Brewing techniques

6/28/2022, 9:46:41 AM

The Espresso :

A type of coffee made by brewing in a special way. It is made by forcing a small amount of nearly boiling water under pressure through finely ground coffee beans. It has a higher concentration of suspended and dissolved solids which makes it thicker and much stronger. Espresso has more caffeine per unit volume than most other types of coffee, but is served in smaller sizes.

Espresso is made with espresso machine of which there are steam-driven machine, piston-driven pump-driven and air-pump-driven  

The fineness of a coffee grind affects the easibility of brewing, however, when you use very fine grinds, gravity alone can often not be enough to push the water through the coffee mix, which is why espresso was invented; the name 'espresso' derives from the improved speed which this method can provide.

Espresso machines essentially create extreme pressures within their system to better force water through coffee. 

Also associated with such a coffee-type is the term 'crema’. This is the additional layer of dense foam that is produced on the top of any espresso coffee. Such a layer exists due to the espresso's pressures forcing the water to dissolve more carbon dioxide. Upon coming out of the machine into room temperature, it becomes a bubbly foam layer. Beyond being aesthetically pleasing on any coffee cup, it actually signifies the freshness of a coffee grind; if the coffee grind wasn't so fresh, there would be less carbon dioxide and therefore this layer wouldn't exist so much. The darkness of the foam layer

also reflects the strength of the coffee.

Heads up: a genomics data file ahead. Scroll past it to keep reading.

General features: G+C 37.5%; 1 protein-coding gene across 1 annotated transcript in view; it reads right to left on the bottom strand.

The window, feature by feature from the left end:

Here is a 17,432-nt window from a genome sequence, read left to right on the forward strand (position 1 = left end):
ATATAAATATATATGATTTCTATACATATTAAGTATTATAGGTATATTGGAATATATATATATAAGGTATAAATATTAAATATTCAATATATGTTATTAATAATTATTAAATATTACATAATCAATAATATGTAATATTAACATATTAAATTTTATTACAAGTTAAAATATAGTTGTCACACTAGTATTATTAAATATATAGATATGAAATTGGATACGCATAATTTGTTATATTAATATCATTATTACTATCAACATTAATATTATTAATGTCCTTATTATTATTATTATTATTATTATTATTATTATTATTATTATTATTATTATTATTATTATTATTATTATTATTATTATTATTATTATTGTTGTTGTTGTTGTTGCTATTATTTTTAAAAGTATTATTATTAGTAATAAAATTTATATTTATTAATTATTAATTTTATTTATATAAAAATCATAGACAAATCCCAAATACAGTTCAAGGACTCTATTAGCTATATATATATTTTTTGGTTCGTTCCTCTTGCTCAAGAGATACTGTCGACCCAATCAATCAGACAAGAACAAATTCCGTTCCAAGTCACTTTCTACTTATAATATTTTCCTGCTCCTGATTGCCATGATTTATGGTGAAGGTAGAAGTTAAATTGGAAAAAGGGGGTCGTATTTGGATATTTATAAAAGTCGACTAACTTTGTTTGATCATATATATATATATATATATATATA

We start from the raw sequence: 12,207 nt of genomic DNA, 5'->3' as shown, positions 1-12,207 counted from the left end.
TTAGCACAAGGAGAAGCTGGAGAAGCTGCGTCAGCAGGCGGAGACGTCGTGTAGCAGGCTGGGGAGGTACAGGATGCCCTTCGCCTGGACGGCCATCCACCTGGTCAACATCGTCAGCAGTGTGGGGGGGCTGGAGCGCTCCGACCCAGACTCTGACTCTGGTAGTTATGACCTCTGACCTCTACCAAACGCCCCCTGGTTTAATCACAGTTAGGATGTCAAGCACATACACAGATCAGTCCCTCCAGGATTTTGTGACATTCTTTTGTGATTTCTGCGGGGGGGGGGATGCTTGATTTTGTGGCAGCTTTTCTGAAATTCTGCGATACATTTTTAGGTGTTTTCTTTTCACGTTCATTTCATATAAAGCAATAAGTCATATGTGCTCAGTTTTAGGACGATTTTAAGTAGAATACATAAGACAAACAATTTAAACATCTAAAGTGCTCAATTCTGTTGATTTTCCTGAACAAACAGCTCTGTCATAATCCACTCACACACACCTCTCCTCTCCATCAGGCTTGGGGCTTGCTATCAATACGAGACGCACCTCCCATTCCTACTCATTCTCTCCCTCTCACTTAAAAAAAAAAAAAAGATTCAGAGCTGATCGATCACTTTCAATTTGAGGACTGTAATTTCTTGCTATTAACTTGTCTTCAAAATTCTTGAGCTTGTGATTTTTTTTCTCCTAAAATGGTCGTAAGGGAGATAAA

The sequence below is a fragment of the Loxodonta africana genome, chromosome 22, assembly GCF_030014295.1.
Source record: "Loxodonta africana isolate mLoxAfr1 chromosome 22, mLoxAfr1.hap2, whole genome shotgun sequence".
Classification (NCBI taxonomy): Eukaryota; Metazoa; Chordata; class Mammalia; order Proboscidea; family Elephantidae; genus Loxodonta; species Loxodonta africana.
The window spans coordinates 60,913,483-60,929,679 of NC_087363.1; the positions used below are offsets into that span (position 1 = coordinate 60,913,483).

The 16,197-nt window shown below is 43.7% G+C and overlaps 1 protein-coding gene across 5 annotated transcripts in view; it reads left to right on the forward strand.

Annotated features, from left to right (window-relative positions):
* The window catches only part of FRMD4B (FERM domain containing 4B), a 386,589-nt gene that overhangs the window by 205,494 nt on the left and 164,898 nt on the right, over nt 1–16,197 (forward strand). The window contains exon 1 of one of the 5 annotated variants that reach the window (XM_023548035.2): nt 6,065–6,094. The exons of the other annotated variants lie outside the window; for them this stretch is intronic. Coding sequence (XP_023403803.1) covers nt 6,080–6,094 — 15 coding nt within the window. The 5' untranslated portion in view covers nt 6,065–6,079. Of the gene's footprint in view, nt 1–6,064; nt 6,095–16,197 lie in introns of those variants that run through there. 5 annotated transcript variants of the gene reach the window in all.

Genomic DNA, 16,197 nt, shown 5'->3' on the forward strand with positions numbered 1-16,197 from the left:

Firstly, add ground coffee to a handled container that contains a super-fine filter on it's base. Next compress the coffee down - this is called 'tamping' -into the container. The combination is then affixed into place in the espresso machine through activation of the machine's pressure system. The machine will then begin to work as it pumps a specific amount of hot water through the coffee container, dripping out into a cup placed beneath. Based on your skill level, some machines will be easy to understand and use, whilst others will allow you to nicely tailor your coffee brew.  

The Automatic Drip Method


The auto-drip method is still by far the most widely used. Why? Well, coffee brewing with auto-drip is very convenient, not complicated with a clear result. 


Let's keep it really simple: 


To get the best results with your auto-drip coffee brewer, learn about your specific machine that you bought as there must be ten thousand different makes and each one has its own peculiar specifications.  

Brewing with an auto drip-maker that uses a cone filter requires a medium-fine grind.  


Coffee is 99% water, so you're not likely to experience the perfect cup with bad water. Bottled or filtered is best, the latter with some type of reverse-osmosis or carbon filter will best do the trick. Your coffee brewing equipment will stay happier and healthier too!